I watched my children playing over the long weekend, and marveled at several things. First, the patience that the elder ones show towards the littler ones (who do not always reciprocate). Second, the way they all love telling stories. And finally, the number of activities that satisfy them all.

Our household boasts a range of ages now, and an attendant spread of interests and abilities. I have always sought quality over quantity when it comes to playthings, and just as the books we read are meant to nourish imagination and character, so also we have chosen toys that will encourage discovery, creativity, and a desire to improve rather than acquire. As time has passed, I have particularly appreciated activities that have grown with the children, and can accommodate everyone from toddler to teen.

In looking around at the happy wreckage yesterday evening, here are a few things I might suggest. It’s worth noting that these were acquired over years, and often with the help of family members who understood our standards and wanted to gift our children something wholesome. Every family will be a bit different, but these have all stood the test of time in our home – and that’s no easy feat.

  • Wooden blocks – ours have been colored on and used to prop open windows; but they’ve also been used to build castles, cathedrals, and bridges. It’s worth investing in hardwood blocks with a good variety of shapes and sizes, because these take a beating but they will keep everyone happy for hours and last for years. Children need to build their own world; someday they’ll be in charge of this one.
  • Dress-up chest – containing everything from my grandmother’s vintage handbags to thrift store finds to my own questionable fashion choices, this is usually the first thing visiting friends want to play with. We also have costumes pieces like knight helmets, uniforms, lab coats, and cowboy gear… because you never know what they’ll want to be this afternoon. (Etsy is great for this.) Inspire them to seek out new skills and ponder how their own labors might serve others someday.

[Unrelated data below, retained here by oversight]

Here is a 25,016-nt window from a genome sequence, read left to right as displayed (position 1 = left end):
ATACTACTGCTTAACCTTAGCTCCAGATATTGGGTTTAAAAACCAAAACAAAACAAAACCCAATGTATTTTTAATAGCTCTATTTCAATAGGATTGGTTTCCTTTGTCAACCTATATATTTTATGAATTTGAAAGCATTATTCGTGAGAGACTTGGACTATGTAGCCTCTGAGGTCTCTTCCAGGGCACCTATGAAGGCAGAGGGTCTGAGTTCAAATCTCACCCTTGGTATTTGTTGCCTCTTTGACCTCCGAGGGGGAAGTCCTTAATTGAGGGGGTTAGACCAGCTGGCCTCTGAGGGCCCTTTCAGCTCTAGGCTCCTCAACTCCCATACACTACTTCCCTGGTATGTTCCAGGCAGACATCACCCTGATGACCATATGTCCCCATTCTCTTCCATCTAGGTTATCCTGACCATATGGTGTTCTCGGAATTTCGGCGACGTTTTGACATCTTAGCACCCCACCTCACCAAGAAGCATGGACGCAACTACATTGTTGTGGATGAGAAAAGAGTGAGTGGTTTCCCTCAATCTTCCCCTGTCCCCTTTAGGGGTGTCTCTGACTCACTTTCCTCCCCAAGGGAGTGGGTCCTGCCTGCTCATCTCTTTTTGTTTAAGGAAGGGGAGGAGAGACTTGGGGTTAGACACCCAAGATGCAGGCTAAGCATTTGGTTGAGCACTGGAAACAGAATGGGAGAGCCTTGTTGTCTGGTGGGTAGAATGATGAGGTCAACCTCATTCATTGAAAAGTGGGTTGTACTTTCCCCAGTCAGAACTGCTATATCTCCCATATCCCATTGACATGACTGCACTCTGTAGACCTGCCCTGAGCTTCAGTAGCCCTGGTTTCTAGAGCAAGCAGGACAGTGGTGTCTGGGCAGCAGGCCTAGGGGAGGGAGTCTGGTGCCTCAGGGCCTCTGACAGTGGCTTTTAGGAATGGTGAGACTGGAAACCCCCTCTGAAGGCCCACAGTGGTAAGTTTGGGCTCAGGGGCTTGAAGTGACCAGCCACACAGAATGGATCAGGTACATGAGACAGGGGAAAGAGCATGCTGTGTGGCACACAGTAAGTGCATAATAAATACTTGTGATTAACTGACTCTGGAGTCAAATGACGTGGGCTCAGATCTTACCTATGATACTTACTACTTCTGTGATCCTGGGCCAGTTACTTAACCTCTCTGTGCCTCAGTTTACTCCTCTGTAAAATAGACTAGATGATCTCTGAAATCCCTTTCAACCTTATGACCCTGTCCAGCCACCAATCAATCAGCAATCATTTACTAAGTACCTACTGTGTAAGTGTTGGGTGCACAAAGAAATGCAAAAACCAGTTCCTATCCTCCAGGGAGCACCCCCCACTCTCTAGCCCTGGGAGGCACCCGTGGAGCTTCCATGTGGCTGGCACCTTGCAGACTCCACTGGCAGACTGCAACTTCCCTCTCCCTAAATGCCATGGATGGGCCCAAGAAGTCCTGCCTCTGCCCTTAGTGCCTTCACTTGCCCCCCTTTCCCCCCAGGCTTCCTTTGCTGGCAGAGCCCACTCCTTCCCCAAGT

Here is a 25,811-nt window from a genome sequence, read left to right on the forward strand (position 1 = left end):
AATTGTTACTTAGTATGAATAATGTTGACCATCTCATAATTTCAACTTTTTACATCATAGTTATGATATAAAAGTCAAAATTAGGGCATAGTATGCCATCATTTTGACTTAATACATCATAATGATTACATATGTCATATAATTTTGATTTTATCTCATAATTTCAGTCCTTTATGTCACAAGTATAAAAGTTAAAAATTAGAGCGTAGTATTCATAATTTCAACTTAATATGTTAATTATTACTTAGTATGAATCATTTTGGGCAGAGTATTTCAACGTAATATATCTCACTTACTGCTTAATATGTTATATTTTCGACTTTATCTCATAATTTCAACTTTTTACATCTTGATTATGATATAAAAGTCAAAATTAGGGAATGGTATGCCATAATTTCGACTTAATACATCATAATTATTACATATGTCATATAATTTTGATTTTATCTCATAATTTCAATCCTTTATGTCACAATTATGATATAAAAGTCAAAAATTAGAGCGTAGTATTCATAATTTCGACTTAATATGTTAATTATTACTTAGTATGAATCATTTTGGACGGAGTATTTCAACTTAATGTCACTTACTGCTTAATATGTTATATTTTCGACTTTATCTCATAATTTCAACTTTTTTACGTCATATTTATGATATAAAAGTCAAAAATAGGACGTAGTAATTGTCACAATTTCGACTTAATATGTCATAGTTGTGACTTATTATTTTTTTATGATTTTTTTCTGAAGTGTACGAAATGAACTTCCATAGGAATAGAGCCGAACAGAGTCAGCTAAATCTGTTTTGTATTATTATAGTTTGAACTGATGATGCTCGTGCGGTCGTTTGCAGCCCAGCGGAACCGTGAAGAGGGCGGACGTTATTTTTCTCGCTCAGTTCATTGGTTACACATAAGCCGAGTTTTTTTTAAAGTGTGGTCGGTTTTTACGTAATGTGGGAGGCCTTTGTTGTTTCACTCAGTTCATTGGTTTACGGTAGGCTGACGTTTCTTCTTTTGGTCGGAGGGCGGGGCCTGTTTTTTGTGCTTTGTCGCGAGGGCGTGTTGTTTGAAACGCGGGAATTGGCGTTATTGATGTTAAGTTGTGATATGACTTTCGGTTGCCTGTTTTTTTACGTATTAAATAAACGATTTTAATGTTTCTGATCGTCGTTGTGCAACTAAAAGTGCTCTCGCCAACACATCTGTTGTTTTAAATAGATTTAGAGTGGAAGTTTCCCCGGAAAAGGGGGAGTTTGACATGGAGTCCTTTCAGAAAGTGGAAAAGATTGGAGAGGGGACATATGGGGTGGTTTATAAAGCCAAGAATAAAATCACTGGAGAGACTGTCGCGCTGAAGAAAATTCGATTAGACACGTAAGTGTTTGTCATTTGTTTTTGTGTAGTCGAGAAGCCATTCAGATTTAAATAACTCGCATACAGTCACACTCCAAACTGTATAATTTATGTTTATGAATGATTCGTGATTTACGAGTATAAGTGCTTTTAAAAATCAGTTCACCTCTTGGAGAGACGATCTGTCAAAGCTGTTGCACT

• Play silks – these large silk squares live in the dress-up chest and are wonderfully versatile. The silk is light and floaty, but very strong; ours have lasted for years. They’ve been requisitioned for everything from royal robes to doll swaddles to parachutes. Learning how to make anything out of almost nothing is almost a lost art, but children are naturals.
  • Art supplies – I’m not artsy so these aren’t fancy, and what I keep in stock varies according to the budget and how many people we have eating markers at any given point in time. But we always have at least a ream of plain white copy paper and a plastic shoebox-size tote full of Crayola crayons. It is fascinating to watch their work develop as they grow and fulfill that innate desire to make something beautiful.
  • LEGO Duplos – we’ve lost (or I’ve confiscated) Tinker Toys, Lincoln Logs, and more; but the Duplos are always around. Too big for little siblings to swallow, they’re fun for everybody to snap together. Even my older children still play with these (and when you fish them out from under the couch, they’re easy to rinse off and toss back in the bag). Like the blocks, these often make shelters and settings for the dolls and animals you’re about to meet; and therefore serve as backdrops to the most wonderful storytelling.
  • American Girl dolls – yes, I’m going to specify here: I have four girls, and I know. My older daughters have my old historical character dolls (from the ’90’s), and everybody has a Bitty Baby. The accessories have come and gone, but the dolls have endured tea parties, picnics, unintended dips in the pool, and mirroring Mama during those crucial first weeks home with a new sibling. Several times we have made use of the hospital service, sending much-loved dolls in for repairs. It’s affordable and teaches the children to mend rather than dispose and buy new; and it makes the initial cost well worth it. These are a magical way to explore friendship and basic respect for human dignity.
  • Schleich animals – these are a staple in farm country; every feed store has them. There are lots of these sturdy, realistic animal figures, and the children love to choose them. Farm play sets have come and gone, but a bag full of these makes everyone happy on a rainy day. The children will build barns out of blocks, and then tell one another stories featuring the assortment of zoo animals, farm animals, dragons, and who knows what else. As with the dolls, make-believe of this sort seems to develop empathy and kindness. (Except for the ram figure that was hit by the mower… but friends, I’m not kidding, it survived.)
  • Play food – we have a jumbled basket full of pots, pans, serving pieces, and pretend food made of wood, felt, and safe plastic. It’s fairly well-known that little kids love to identify and “cook” their food, but I’m surprised how much the older children still play with it. They make meals for their dolls and serve parties to one another. I do enjoy that vision of hospitality and camaraderie among them, however brief. Again, quality is worth the price, as these will last a long time.

If we can teach our children to love what is good through books, I think we can also instruct them through play. By giving them toys that engage the heart, mind, body, and soul; we can help them become the heroes they want to be.